Wellness

VarCity Wellness Trends: Chlorophyll

Chlorophyll Latte

Step aside matcha, there’s a new drink in the neighborhood. Chlorophyll lattes are here and the health claims are getting out of control. From bad breath to depression to exercise recovery, if you google it, chances are chlorophyll can apparently fix it. While a few smaller studies did find that taking chlorophyll supplements did slightly increase weight loss and lower cholesterol, experts have suggested that we need a lot more research to confirm the “superfood” claims.

Today it’s not unusual to find coffeeshops blending chlorophyll-packed supplements like spirulina and chlorella into your frothy morning brew,. And hey, even if the whipped cream and syrup pumps somewhat nullify any potential health benefits from the superfood greens, at least you’re getting a good ‘gram.

Big Presentation? Final Exams? Try this!

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Big test coming up?  Or maybe you have an important class presentation first thing and you need to be at the top of your game?  Try a cold shower first thing in the morning.  Cold showers are any showers with a water temperature below 70°F.  Cold water therapy (i.e. hydrotherapy) has been used for centuries to take advantage of our body’s tendency to adapt to harsher conditions. As a result, after a cold shower our bodies become more resistant to stress and allows us to increase alertness and overall mental awareness.  Check out the benefits of a cold shower below.

Increases endorphins

Depression affects at least 10 percent of American adults, according to the Centers for Disease Control and Prevention.  One holistic method of treatment that’s gaining popularity is hydrotherapy. Taking a cold shower for up to 5 minutes, 2 to 3 times per week, was shown to help relieve symptoms of depression.

The cold water sends many electrical impulses to your brain. It jolts your system to increase alertness, clarity, and energy levels. Endorphins, which are sometimes called happiness hormones, are also released. This effect leads to feelings of well-being and optimism.

Helps improve metabolism

People that are obese can’t simply start taking cold showers to lose weight without changing other lifestyle habits. But taking a cold shower 2 or 3 times per week may contribute to increased metabolism.  The research about how exactly cold showers help people lose weight is unclear. Still, it does show that cold water can even out certain hormone levels and heal the gastrointestinal system. These effects may add to the cold shower’s ability to lead to weight loss.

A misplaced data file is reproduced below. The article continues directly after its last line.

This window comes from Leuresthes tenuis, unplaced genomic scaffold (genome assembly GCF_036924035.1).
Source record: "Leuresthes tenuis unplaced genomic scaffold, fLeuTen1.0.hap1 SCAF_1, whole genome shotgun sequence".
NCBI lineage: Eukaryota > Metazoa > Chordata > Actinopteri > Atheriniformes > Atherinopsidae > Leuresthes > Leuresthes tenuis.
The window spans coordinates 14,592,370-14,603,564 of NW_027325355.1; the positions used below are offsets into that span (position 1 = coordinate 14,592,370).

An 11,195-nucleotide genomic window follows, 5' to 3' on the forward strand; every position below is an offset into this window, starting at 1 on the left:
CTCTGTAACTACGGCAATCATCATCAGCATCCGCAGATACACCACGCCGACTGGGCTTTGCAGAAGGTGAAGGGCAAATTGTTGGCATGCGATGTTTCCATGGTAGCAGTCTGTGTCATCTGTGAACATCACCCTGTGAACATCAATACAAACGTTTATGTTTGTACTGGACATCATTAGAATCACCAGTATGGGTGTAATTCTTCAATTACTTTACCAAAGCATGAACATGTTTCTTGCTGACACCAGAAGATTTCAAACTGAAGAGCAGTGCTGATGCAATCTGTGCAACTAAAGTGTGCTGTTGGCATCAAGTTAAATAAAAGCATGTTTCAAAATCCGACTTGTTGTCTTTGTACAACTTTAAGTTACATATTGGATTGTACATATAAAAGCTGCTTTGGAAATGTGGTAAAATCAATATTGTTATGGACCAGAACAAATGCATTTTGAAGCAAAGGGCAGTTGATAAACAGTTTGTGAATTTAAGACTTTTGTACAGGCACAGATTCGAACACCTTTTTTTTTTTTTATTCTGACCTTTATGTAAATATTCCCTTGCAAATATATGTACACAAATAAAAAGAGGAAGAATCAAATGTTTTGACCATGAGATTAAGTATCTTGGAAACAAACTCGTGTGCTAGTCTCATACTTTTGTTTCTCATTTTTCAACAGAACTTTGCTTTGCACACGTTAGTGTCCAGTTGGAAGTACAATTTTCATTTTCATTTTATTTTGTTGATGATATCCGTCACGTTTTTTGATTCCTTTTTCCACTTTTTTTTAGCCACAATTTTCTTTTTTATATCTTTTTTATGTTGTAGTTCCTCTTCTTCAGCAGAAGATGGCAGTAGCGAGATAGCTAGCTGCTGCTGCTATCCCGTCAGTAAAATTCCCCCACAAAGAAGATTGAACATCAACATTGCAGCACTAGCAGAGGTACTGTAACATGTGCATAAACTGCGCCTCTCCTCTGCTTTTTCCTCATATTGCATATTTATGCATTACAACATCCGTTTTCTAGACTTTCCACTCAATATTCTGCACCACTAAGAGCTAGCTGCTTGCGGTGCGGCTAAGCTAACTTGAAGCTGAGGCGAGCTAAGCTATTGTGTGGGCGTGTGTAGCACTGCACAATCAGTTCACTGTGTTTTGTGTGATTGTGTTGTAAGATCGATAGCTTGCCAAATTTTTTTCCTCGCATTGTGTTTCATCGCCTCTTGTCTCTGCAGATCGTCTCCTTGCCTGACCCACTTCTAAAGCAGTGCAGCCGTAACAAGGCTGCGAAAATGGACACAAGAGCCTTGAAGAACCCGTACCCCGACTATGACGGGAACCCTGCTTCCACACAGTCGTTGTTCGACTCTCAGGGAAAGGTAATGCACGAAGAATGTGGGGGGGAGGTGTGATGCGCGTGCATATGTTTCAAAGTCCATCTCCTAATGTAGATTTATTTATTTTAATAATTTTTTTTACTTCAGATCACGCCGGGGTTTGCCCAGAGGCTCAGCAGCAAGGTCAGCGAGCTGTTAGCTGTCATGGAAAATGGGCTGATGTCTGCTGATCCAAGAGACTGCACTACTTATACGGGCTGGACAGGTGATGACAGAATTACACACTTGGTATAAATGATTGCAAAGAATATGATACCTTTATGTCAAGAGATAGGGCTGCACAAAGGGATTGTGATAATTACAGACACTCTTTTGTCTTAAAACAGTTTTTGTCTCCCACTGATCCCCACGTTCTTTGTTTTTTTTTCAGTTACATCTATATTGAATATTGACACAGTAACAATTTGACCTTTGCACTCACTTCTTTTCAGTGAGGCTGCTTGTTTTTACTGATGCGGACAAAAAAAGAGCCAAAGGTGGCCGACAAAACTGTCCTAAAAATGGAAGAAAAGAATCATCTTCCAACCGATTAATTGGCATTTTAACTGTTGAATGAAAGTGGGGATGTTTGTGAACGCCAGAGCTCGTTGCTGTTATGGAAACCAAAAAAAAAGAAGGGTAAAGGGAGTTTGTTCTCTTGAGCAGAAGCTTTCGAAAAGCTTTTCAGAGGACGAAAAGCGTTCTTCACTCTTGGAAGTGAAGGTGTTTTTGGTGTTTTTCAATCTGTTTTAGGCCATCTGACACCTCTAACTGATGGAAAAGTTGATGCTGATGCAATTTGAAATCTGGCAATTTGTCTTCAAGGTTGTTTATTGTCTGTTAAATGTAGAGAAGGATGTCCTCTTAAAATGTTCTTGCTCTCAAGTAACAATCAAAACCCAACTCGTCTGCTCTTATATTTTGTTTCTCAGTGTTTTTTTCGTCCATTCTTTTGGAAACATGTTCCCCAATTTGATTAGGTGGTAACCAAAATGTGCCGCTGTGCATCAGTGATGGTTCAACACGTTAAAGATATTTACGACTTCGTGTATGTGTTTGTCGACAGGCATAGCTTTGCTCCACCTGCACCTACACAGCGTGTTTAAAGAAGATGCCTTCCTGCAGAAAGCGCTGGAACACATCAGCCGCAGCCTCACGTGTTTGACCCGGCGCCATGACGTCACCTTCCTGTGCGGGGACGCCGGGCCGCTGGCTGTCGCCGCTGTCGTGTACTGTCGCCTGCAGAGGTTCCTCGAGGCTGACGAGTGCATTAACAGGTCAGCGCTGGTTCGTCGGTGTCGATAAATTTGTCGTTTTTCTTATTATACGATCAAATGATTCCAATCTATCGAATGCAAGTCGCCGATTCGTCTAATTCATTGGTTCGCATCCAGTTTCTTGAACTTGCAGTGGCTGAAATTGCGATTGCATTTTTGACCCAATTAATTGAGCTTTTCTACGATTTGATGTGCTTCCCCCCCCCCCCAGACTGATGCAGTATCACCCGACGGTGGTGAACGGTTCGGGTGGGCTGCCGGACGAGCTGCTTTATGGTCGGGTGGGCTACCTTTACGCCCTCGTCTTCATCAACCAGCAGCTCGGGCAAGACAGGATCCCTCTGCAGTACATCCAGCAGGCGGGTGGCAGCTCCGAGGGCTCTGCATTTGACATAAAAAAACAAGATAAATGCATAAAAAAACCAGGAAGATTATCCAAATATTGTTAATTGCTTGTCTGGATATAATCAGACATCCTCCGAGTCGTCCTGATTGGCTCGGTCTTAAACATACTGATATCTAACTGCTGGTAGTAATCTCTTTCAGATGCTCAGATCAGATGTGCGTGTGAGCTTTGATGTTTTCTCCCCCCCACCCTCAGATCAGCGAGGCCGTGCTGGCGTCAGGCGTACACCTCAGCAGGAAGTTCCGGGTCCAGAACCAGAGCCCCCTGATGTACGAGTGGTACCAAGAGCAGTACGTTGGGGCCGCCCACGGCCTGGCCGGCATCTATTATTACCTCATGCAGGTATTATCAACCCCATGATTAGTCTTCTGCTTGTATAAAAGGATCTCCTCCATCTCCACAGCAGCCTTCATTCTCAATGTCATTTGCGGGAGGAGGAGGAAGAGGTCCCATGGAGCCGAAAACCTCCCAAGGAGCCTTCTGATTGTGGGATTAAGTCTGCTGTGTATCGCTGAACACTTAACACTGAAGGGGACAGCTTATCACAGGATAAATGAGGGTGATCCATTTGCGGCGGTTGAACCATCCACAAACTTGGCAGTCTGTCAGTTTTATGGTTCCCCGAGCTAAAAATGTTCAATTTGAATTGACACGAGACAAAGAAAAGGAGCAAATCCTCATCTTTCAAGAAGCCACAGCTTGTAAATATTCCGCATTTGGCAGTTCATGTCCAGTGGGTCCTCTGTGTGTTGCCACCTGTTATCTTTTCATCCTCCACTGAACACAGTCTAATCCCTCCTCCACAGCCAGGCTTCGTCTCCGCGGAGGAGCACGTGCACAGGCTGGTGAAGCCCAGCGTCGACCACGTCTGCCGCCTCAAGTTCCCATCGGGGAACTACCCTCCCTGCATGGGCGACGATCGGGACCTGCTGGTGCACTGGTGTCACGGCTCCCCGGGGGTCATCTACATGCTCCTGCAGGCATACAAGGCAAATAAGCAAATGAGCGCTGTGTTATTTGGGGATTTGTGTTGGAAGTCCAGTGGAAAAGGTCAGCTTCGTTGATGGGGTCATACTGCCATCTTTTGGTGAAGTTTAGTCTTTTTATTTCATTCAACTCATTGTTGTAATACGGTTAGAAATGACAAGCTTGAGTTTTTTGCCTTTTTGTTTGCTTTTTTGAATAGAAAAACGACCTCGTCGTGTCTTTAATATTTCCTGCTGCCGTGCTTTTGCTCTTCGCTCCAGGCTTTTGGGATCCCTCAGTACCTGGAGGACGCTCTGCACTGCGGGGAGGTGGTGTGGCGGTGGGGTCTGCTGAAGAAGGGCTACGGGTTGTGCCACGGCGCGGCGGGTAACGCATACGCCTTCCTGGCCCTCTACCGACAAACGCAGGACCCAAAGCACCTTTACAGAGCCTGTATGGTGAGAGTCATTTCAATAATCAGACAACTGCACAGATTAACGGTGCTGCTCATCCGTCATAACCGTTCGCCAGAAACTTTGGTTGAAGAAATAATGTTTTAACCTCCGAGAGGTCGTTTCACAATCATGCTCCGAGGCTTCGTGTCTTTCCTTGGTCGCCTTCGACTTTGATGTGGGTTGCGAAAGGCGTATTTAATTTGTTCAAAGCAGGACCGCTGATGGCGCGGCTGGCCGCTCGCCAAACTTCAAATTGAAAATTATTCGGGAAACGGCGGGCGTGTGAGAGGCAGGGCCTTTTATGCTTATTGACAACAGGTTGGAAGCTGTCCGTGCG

Improves circulation

It can feel uncomfortable to immerse our bodies in cold water, but it can also be invigorating. That’s because water that’s colder than our natural body temperature causes the body to work slightly harder to maintain its core temperature. When taken regularly, cold showers can make our circulatory system more efficient. Some people also report that their skin looks better as a result of cold showers, probably because of better circulation.

Athletes have known this benefit for years, even if we have only recently seen data that supports cold water for healing after a sport injury.  By bringing the temperature of an area of the body down, we speed up the delivery of warmer, freshly oxygenated blood to that area. And that speeds up recovery time. Some people may benefit from cold showers as a way to help their blood move through their body more quickly. These include people with poor circulation, high blood pressure and diabetes.

Helps fight off common illnesses

Our bodies are designed to become resistant to the elements we are exposed to. For example, leukocytes help fight infection in the body. The shock of cold water in the bloodstream stimulates leukocytes. This means that taking cold showers can help your resistance to common illnesses, like colds and the flu.

One study even indicated that cold showers could make the body more resistant to certain types of cancer. And a clinical trial in the Netherlands showed that people who took cold showers called out of work less.

People that are preparing for surgery or other disease treatment that could lead to decreased immunity might want to start taking cold showers in preparation.

Outlook

The ideal way to take a cold shower is to ease in to the habit.